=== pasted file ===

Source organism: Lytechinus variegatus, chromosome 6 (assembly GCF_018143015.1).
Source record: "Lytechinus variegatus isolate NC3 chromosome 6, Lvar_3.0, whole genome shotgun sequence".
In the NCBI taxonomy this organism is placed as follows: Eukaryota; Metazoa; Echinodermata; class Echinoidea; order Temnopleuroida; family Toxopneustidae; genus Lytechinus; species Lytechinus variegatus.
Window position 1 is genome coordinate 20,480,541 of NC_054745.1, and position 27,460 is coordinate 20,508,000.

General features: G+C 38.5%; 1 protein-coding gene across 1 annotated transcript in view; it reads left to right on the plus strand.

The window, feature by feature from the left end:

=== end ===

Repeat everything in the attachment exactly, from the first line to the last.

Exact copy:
Source organism: Lytechinus variegatus, chromosome 6 (assembly GCF_018143015.1).
Source record: "Lytechinus variegatus isolate NC3 chromosome 6, Lvar_3.0, whole genome shotgun sequence".
In the NCBI taxonomy this organism is placed as follows: Eukaryota; Metazoa; Echinodermata; class Echinoidea; order Temnopleuroida; family Toxopneustidae; genus Lytechinus; species Lytechinus variegatus.
Window position 1 is genome coordinate 20,480,541 of NC_054745.1, and position 27,460 is coordinate 20,508,000.

General features: G+C 38.5%; 1 protein-coding gene across 1 annotated transcript in view; it reads left to right on the plus strand.

The window, feature by feature from the left end: